Where’s Your Pooled Exchange Account Invested?

If your exchange account isn’t in a separate account, do you know what it’s invested in? Last week one of the largest title companies in the United States filed for bankruptcy. While that may not be surprising is this time of trouble for the real estate industry, what was surprising to most people is that this was a $1.5 billion (with a B!) publicly held company that was brought down by its' 1031 exchange operation.

I’m adamantly against pooling, yet most intermediaries pool their client’s money. By pooling, I mean the placing of all the client’s exchange funds into one account. The benefit of pooled accounts is that the intermediary is investing a larger amount of money, and is therefore able to obtain a greater return.

...what WAS surprising is this was a $1.5 billion (with a B!) publicly-held company brought down by its’ 1031 operation...

Of course the intermediary is going to keep some of the interest, which is the whole point of pooling to begin with. In fact, the more the account earns, the bigger the spread – the amount of money they keep. The intermediary’s spread is influenced by two factors: the balance in the account, and the interest rate the account earns.

The very real and obvious incentive is for the intermediary to maximize the amount of spread the pooled account earns. As we all know: the greater the yield, the greater the risk. Now, don’t get me wrong; I am not saying these intermediaries go too far out on a limb on purpose, or that they even think or know, there is any risk in what they are doing. Yet there may very well be greater problems in their investments than even they know about. And if they DO know, they certainly aren’t going to tell you.

Let’s assume that the entire account is invested in a so-called money market account. I say so-called because there are different types of money market accounts (how many of you even knew that?). So what the intermediary thinks is a true money market account may be, in fact, something entirely different. The SEC limits the investments of a true money market account to short-term instruments that mature in less than 13 months, with the average maturity of the fund less than 90 days.

But then there are enhanced money market funds which are allowed to invest in other types of securities in order to ‘enhance’ their return. Some typical examples of enhancements are asset-based commercial paper. Asset based means investments that may very well hold sub-prime loans and could be worth pennies on the dollar. Another common investment in these funds are structured investment vehicles: entities that issue commercial paper. Currently they’re having trouble selling new paper, which brings into question their ability to pay off their outstanding paper. What happens to the outstanding paper held by an enhanced money market account if the entity can’t pay it off? It means your exchange proceeds have just vaporized – even though they were invested in a money market fund.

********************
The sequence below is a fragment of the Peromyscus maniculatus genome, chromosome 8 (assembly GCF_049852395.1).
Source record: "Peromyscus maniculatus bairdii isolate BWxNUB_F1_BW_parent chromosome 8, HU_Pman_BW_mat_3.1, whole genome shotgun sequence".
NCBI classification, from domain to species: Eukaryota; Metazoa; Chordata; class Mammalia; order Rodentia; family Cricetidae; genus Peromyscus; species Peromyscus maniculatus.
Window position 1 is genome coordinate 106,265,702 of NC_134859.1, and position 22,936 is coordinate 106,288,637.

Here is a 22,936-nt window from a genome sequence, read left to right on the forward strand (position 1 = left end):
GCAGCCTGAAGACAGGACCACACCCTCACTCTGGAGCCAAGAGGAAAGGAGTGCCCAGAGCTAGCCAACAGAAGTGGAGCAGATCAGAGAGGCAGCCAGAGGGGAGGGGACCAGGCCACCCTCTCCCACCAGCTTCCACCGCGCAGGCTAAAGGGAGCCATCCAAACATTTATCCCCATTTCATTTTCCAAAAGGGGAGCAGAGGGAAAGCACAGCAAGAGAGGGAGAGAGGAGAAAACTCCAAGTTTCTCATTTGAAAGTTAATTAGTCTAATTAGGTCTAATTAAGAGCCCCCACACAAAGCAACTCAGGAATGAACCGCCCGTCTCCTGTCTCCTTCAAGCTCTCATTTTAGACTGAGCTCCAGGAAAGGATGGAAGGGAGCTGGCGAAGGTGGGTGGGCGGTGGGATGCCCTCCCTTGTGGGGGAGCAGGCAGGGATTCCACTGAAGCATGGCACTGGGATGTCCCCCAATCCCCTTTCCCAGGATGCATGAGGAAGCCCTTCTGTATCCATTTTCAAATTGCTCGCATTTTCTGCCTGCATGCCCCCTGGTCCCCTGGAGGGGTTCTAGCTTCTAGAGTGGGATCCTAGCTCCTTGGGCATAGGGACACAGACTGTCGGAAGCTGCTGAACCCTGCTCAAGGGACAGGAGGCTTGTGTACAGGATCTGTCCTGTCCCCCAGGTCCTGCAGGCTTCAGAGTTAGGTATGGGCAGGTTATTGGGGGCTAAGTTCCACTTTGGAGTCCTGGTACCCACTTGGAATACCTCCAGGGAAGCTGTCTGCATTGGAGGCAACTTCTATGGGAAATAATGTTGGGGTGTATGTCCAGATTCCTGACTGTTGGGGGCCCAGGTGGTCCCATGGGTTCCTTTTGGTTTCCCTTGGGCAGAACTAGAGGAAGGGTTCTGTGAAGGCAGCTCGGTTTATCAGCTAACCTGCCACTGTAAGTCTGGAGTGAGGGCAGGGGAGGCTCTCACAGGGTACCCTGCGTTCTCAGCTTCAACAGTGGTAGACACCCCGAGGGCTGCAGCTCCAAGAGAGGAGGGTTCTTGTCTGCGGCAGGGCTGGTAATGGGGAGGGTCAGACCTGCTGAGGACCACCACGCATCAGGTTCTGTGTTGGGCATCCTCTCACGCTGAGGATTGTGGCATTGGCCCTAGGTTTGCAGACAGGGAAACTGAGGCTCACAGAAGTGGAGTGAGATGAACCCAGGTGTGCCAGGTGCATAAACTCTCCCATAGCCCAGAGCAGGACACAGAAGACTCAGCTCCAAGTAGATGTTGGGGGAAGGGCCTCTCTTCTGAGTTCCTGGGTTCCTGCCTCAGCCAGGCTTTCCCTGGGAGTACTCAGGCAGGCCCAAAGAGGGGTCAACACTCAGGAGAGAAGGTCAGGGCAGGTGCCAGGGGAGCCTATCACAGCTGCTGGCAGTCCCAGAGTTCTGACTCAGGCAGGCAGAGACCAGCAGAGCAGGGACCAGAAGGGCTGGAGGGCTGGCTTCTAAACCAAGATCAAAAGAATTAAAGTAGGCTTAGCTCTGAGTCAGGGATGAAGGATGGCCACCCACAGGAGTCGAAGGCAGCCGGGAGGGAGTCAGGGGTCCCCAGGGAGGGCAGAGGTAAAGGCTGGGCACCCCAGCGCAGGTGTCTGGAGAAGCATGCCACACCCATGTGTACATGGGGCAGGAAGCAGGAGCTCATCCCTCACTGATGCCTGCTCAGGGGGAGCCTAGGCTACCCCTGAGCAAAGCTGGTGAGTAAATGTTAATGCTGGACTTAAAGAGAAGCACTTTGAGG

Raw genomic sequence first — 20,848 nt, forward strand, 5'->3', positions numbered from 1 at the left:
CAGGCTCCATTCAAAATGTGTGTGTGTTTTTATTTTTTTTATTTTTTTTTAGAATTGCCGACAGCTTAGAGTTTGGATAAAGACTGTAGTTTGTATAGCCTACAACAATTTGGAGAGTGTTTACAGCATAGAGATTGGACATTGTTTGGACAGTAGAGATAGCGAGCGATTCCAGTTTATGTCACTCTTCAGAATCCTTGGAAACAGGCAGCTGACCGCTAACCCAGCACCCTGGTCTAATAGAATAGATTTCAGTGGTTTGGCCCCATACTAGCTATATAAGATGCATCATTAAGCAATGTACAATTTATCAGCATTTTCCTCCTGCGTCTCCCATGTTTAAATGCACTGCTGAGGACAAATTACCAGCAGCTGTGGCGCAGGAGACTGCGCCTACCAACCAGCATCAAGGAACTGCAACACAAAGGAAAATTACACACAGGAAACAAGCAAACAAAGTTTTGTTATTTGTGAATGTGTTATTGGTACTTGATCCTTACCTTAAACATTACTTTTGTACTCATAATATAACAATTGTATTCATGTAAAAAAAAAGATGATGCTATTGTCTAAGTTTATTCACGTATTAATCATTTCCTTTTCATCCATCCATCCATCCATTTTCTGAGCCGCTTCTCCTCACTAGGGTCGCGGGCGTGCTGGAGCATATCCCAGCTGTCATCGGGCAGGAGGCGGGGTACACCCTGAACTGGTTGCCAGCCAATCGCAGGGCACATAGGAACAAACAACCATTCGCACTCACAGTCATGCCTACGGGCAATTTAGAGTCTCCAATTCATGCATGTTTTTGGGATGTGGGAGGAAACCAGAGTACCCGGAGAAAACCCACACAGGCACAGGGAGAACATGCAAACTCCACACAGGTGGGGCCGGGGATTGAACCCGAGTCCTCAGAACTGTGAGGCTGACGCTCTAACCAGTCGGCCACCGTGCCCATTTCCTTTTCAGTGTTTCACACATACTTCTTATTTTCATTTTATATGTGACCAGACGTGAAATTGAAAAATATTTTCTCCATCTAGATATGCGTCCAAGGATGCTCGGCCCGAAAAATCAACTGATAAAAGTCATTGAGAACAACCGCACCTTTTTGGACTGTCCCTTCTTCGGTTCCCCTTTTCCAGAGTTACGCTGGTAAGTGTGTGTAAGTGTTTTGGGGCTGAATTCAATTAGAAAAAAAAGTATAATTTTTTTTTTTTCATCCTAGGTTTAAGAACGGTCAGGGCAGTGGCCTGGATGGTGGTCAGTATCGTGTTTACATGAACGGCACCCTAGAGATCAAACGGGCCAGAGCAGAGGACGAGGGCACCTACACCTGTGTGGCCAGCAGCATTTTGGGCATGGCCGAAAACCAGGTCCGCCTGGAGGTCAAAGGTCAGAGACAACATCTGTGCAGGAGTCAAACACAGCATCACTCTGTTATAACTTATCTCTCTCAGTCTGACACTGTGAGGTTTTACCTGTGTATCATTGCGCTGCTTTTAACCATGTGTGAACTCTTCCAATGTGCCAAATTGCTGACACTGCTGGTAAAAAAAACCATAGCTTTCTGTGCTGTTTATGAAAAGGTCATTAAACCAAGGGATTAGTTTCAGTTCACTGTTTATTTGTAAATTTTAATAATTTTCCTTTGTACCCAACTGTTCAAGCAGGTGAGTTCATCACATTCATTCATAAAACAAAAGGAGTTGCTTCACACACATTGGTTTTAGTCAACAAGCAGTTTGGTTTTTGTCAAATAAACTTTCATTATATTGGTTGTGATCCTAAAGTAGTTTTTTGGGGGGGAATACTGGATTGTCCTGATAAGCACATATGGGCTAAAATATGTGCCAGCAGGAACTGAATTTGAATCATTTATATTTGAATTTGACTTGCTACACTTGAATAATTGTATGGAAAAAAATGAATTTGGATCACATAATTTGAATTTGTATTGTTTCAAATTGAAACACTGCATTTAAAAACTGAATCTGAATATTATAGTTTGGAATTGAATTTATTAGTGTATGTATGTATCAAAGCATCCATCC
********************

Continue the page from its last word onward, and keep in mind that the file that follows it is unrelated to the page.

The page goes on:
So what intermediary would be so foolish as to use enhanced money market funds? Unfortunately, many have indeed invested their clients’ exchange proceeds with such “safe” big-name companies as Legg Mason, Sun Trust, Wachovia, Bank of America, Northern Trust and the Janus Funds – all of which have recently had to put money into their money market funds to keep them solvent (even though they are not legally required to do so).

Not all of the big names have stepped up to take care of the problems in their own funds. The Community Bankers Mutual Fund money market account and General Electric’s Asset Management account both closed and paid investors only 96 cents on the dollar. The State of Florida, which operates an enhanced money market account for those communities which have excess property tax funds to invest, recently suspended withdrawals completely. It didn’t have enough liquid cash because of problems with the enhancements in their fund.

Wait, it gets worse. There is also an investment vehicle called Auction Rate Securities, which are long-term maturity vehicles that until recently had weekly auctions where purchases and sales were transacted and interest rates were adjusted. These auctions have ceased, making these securities unmarketable. Prior to the halt of the auction, ARS’s were marketed as essentially the same as cash. Now they’re worthless. This is what the title company’s pooled exchange account was invested in, and which ultimately brought down the company.

Interestingly, one of the most common responses many of the intermediaries (including the one that just filed for bankruptcy) offer when asked about possible problems with their pooled account is “we’re too big to have problems with our account.” Oh really? Bigger than General Electric? Bigger than the State of Florida? Or Enron, WorldCom, Bear Stearns, Countrywide or AIG?

Pooled accounts can bring down even billion dollar companies – remember that the next time you let your intermediary pool your money. Instead, make sure that your exchange funds are in their own account, and that the name of the account includes your name and the words “for the benefit of,” in order to make it clear that they are your funds. You may earn less interest, but at least your funds will be secure.

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